[fahn-cahz-ZEES-tah] Someone who doesn’t do shit; derived from cazzo.
[FAR-a-boot-toe] Sly person.
[FAR-see] Reflexive form of fare, “to do”, in slang used as “to make out with” or “hook up with”: Si e’ fatto la Giulia = “He hooked up with Giulia”.
Can also be used with reference to doing drugs.
[FAHT-tone-ay] Stoner. Probably derived from the fact that fatto (literally, “done”) is used to mean “stoned”. The female equivalent is fattona.
[FEE-ca] Cunt. Of course, there are many other words for it. Not to be confused with fico – fig.
[feek-KAR-ay] To put something into something. You can use this in polite company in this way, however:
- In Sicily, it’s slang for fuck (as a verb).
- Everywhere, ficcare il naso – to stick one’s nose in – is to fail to mind one’s own business. Hence ficcanaso, a busybody, someone who interferes where not welcome.
[FEE-ga] Noun – variant of fica.
Figa di Legno / d’Oro
[FEE-ga di LAIN-yo / doro] “Cunt of wood/gold.” Used of a woman who gives herself airs, as if Pensa di averla solo lei – “She thinks she’s the only woman to have one.”
[FEE-go] Adjective – Used to mean good-looking, like the American “hot,” hence also figone – a male hottie. (I guess the female equivalent would be figona, but that doesn’t seem to be used, probably because it would also mean “big cunt”. Use, instead, bella figa – “beautiful cunt”.) Figo is also used in the American sense of “cool” – Che figo! “That’s so cool!” Also strafigo – way hot. Also farsi fighe/i – to make oneself hot, get dressed up, act cool.
Here’s a whole song about being figo.
[fee-GAH-ta] Something great or wonderful. Questa nuova macchina e’ una vera figata – “This new car is great!” Contrast with cazzata.
[fin-NOCK-yo] Literally, fennel (the vegetable, very commonly eaten in Italy), but also slang for a gay man. Sometimes also a surname.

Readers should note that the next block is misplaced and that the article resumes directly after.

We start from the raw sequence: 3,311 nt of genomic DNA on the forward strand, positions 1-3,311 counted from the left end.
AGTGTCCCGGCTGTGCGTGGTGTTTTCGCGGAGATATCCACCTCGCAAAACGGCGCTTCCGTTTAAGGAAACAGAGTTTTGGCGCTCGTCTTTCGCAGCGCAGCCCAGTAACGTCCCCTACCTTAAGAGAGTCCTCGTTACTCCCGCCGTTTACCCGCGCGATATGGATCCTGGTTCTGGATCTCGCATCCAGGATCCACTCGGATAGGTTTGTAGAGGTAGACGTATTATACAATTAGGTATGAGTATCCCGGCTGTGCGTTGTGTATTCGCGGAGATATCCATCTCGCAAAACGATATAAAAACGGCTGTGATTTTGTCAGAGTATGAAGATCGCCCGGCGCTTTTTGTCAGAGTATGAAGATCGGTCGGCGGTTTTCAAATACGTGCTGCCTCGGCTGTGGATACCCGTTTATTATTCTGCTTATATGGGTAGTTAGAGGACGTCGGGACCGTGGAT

Fondelli, preso per i
[fon-DEL-li, pray-zo pair ee] Grabbed/held by the short hairs. While in English this used metaphorically to mean you are in a situation you have no control over, in Italian it means you’ve been (metaphorically) screwed.
[FOT-ter-ray] To fuck. Most often used in Siamo fottuti – “We’re fucked,” which exactly reflects the American sense of that phrase. You can also use Non me ne fotte niente, just like Non me ne frega niente, or, ruder still, Non me ne fotte un cazzo.
[freh-GAR-ay] To cheat (somebody). One of the most commonly-used words in the Italian language – which tells you something. Not rude – you can use this anytime.
- L’ho fregato – “I cheated him”, also used in the sense of “I fooled him.”
- Ho preso una fregatura – “I took a cheating” – that is, “I was cheated.”
- Also used in Non me ne frega niente – “I don’t give a damn.” For a politer version, use Non m’importa niente (“It has no importance to me”). For a ruder version, use Non mi caga niente (“I don’t give a shit”). For a still ruder version, say Non me ne frega un cazzo (“I don’t care a dick” – which seems odd: men usually care a lot about their dicks!).
- You can use the apparent opposite – me ne frego – to obtain exactly the same sense (just as in English “I couldn’t care less” and “I could care less” both mean that you don’t care at all). Hence menefreghista.
[FRAYN-ya] = figa
[FRESS-co] Adjective meaning “fresh” or “cool”, e.g. una bibita fresca – “a cool drink.” This usage is not slang. However, al fresco is slang for “in prison” – similar to the somewhat antique English usage “in the cooler.” So Italians do NOT speak of “dining al fresco,” and might wonder what you mean by it.
[FRIK-ket-TONE-ay] A term dating back to the 1960s (and no longer in popular use) for a long-haired hippie freak, probably derived from the English freak plus the Italian ending -one meaning “great big”.
[FROH-cho] Rude term for a gay man. July 18, 2006 – The Italian Court of Cassation has ruled it a crime to use this term pejoratively. (I don’t know how else you would use it. While in the US “queer” is acceptable when used by one gay person of or to another, this is not true of frocio in Italy.)
A degenerate American form of vaffanculo.
[FOOR-boh] As an adjective, “clever” or “sly,” or used as a noun applied to a person or action having those qualities. This word is not particularly rude, in fact, many Italians pride themselves on their furbizia (slyness, knack for getting away with things) and, when not the direct victims of a ripoff, may admiringly state that someone else has been furbo. Plural is furbi.